Vested Outsourcing: Game Changing Rules for Outsourcing

In Search of a Better Way to Outsource

For the past two years, we have participated in a University of Tennessee research program funded by the Air Force to formally study companies that were employing performance-based approaches for outsourcing. This article is based on our research and hands on experience working with organizations that have adopted mutual symbiotic performance partnerships that truly unlock win-win solutions.

While many believe win-win is a simple buzzword that is theoretical in nature, our research has uncovered a set of unwritten rules that companies can use to develop performance partnerships in which both parties in the outsourcing relationship go the distance to achieve much higher levels of performance and cost savings than previously thought possible. We have distilled our lessons and approach into what we call Vested Outsourcing – because it is typified by an outsourcing relationship in which both parties have a stake in maintaining the arrangement and work together to create a performance partnership that takes both the company outsourcing and the service provider to levels of cost, service and profitability not realized before.

A Better Approach: The Rise of Vested Outsourcing

Knowing the various ways that things can go awry in outsourcing relationships, you might be asking, “Is there a better way?” The good news is that thought leading companies have been challenging conventional outsourcing models over the past ten years. The result has been an evolution to the “next generation” outsourcing model that we call Vested Outsourcing.

In the familiar terms of Strategic Sourcing, there are basically three types of suppliers:

  • Transactional – the supplier is effectively kept at “arm’s length,” and a purchase order (PO) is issued for every order
  • Preferred Supplier – this supplier is pre-qualified, either by certification or years of experience. The Preferred Supplier is often exempted from certain procedures, given releases against blanket POs, etc.
  • Strategic Alliances – this is characterized by a “C” level relationship between the companies, with shared intelligence and operational tie-ins. The two companies often develop working relationships that more closely resemble divisions of the same company.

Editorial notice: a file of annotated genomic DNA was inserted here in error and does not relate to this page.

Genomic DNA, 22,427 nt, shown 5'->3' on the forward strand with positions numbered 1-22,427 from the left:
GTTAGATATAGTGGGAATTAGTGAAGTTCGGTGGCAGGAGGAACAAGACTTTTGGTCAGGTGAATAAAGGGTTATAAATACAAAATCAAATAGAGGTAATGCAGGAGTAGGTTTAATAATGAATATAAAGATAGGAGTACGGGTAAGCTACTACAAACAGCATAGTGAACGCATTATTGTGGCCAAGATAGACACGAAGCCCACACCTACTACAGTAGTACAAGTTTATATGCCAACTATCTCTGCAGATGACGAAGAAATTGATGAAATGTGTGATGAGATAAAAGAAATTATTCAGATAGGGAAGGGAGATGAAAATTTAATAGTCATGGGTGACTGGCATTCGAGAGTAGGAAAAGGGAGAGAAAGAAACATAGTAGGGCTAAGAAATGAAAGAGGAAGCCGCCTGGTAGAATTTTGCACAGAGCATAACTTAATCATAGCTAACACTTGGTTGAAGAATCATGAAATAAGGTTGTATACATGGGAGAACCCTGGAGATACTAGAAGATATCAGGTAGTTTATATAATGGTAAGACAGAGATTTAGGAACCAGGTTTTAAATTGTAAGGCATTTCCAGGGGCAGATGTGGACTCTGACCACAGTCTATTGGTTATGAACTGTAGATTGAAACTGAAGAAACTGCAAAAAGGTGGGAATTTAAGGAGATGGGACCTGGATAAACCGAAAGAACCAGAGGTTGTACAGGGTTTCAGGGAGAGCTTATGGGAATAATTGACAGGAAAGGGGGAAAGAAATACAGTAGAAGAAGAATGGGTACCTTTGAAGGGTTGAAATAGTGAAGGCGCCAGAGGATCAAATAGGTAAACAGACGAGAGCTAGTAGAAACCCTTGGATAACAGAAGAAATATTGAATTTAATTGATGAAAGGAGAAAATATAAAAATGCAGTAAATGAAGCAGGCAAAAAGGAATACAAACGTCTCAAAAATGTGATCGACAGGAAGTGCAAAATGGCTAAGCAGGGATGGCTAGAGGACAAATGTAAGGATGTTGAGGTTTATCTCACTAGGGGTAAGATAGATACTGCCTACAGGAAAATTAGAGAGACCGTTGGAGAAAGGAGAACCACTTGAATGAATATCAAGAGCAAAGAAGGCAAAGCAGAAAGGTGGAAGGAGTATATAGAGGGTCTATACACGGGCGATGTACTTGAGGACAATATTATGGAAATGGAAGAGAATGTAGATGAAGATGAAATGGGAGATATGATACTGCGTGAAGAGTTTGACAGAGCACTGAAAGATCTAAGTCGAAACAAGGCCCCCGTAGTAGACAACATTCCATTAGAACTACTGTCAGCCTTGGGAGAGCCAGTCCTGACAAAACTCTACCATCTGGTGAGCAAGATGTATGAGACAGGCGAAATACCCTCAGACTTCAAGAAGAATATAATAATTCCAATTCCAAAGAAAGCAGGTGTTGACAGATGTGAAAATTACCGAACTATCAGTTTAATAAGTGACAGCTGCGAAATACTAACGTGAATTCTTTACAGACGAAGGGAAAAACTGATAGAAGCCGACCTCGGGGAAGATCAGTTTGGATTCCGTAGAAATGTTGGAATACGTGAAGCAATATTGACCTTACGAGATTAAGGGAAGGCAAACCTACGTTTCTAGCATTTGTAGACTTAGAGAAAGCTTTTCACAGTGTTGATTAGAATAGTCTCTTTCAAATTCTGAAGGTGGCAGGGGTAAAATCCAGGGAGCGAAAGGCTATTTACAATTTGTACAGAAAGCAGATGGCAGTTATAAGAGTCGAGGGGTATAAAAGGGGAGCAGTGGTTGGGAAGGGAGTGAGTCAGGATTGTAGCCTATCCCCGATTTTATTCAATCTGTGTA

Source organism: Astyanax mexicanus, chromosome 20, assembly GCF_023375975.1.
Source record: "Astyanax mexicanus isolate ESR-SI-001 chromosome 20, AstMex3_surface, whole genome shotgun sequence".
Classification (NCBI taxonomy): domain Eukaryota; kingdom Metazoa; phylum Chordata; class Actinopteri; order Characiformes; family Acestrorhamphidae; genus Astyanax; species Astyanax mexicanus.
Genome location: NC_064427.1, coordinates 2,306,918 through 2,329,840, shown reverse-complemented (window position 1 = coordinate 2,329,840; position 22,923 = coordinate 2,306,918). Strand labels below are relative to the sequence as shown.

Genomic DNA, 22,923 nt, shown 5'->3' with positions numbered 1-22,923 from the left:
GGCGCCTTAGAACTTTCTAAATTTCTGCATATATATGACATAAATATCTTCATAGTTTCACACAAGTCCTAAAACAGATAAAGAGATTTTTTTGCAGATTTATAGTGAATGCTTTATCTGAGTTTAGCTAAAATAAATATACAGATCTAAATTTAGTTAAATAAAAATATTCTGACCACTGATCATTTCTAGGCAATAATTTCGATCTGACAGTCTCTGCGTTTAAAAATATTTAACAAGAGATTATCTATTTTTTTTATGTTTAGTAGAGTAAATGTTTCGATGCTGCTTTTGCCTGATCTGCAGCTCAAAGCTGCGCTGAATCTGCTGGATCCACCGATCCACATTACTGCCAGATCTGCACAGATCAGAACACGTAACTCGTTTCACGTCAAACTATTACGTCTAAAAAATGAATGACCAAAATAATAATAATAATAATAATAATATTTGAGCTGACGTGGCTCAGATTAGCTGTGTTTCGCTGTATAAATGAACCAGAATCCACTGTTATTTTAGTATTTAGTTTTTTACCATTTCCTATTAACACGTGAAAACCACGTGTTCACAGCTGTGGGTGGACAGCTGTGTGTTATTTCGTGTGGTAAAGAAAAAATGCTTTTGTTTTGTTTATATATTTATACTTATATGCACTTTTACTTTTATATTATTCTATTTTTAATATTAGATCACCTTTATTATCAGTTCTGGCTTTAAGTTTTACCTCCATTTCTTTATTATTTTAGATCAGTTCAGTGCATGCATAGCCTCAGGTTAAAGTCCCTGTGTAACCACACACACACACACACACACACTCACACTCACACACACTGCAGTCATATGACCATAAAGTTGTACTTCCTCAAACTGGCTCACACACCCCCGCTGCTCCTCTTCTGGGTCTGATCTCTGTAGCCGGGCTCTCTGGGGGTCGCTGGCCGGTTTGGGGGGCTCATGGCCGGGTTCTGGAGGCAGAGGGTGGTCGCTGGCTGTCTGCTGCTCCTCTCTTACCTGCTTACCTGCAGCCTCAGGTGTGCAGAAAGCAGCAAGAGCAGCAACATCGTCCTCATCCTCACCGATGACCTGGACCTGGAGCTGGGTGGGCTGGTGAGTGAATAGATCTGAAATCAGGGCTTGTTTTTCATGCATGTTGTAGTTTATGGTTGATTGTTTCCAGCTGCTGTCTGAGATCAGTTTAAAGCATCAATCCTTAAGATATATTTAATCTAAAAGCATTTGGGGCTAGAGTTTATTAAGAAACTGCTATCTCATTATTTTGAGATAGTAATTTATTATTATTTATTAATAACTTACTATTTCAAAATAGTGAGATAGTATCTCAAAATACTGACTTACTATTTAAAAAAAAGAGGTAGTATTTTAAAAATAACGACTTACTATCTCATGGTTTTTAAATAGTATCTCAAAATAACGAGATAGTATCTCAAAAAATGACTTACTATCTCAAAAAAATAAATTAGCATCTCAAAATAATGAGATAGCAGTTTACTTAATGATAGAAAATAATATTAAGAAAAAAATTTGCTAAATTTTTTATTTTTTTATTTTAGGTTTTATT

Vested Outsourcing creates a new level in between Preferred Suppliers and Strategic Alliances. The relationship is more focused than a Strategic Alliance, and does not require as much operational infrastructure. But it takes the Preferred Supplier relationship to a whole new level. (See Exhibit 1.)

Exhibit 1: Supplier Relationships

Supplier Relationships

While no two Vested Outsourcing partnerships are alike, all good ones achieve a performance partnership based on optimizing for innovation and improved service, reduced cost to the company outsourcing and improved profits to outsource providers. (See Exhibit 2.) The trend towards performance partnerships has evolved such that companies that outsource and service providers work together to develop a performance-based solution aligning the interests of both parties—with both parties receiving tangible benefits (either through tangible or intangible incentives).

Exhibit 2: Performance Pyramid

Performance Pyramid

The heart of Vested Outsourcing contract is an agreement on desired outcomes, which explicitly states the results on which both companies will base their outsource contract. A Vested Outsourcing agreement clearly defines financial penalties or rewards for not meeting or exceeding agreed upon desired outcomes. In an agreement, regardless of what is being outsourced, the outsourcing partner has the ability to earn additional financial value (e.g., more profit) by contractually committing to achieve the desired outcomes. Simply stated: if the outsource provider achieves the desired outcomes (results), they receive a bonus. It is important to understand that Vested Outsourcing is NOT gainsharing. The manner in which Vested Outsourcing agreements work is outlined in more detail later.